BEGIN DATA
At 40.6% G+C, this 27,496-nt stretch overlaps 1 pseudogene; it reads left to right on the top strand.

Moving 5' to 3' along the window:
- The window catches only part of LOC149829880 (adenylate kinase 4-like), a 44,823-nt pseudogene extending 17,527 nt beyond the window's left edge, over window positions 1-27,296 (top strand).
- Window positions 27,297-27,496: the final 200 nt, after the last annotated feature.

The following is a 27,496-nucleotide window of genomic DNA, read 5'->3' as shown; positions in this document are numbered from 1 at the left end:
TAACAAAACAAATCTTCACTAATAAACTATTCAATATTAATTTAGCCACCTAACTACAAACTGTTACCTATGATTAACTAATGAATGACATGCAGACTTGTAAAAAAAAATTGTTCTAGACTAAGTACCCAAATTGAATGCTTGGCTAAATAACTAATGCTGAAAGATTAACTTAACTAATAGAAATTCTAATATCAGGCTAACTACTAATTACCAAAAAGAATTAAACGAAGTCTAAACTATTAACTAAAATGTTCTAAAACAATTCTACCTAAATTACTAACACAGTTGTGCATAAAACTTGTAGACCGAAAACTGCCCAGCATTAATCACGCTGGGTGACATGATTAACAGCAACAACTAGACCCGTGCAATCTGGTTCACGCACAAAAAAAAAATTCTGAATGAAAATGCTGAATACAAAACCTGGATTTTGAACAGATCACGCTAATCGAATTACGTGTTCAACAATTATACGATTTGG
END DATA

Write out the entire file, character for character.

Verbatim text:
At 40.6% G+C, this 27,496-nt stretch overlaps 1 pseudogene; it reads left to right on the top strand.

Moving 5' to 3' along the window:
- The window catches only part of LOC149829880 (adenylate kinase 4-like), a 44,823-nt pseudogene extending 17,527 nt beyond the window's left edge, over window positions 1-27,296 (top strand).
- Window positions 27,297-27,496: the final 200 nt, after the last annotated feature.

The following is a 27,496-nucleotide window of genomic DNA, read 5'->3' as shown; positions in this document are numbered from 1 at the left end:
TAACAAAACAAATCTTCACTAATAAACTATTCAATATTAATTTAGCCACCTAACTACAAACTGTTACCTATGATTAACTAATGAATGACATGCAGACTTGTAAAAAAAAATTGTTCTAGACTAAGTACCCAAATTGAATGCTTGGCTAAATAACTAATGCTGAAAGATTAACTTAACTAATAGAAATTCTAATATCAGGCTAACTACTAATTACCAAAAAGAATTAAACGAAGTCTAAACTATTAACTAAAATGTTCTAAAACAATTCTACCTAAATTACTAACACAGTTGTGCATAAAACTTGTAGACCGAAAACTGCCCAGCATTAATCACGCTGGGTGACATGATTAACAGCAACAACTAGACCCGTGCAATCTGGTTCACGCACAAAAAAAAAATTCTGAATGAAAATGCTGAATACAAAACCTGGATTTTGAACAGATCACGCTAATCGAATTACGTGTTCAACAATTATACGATTTGG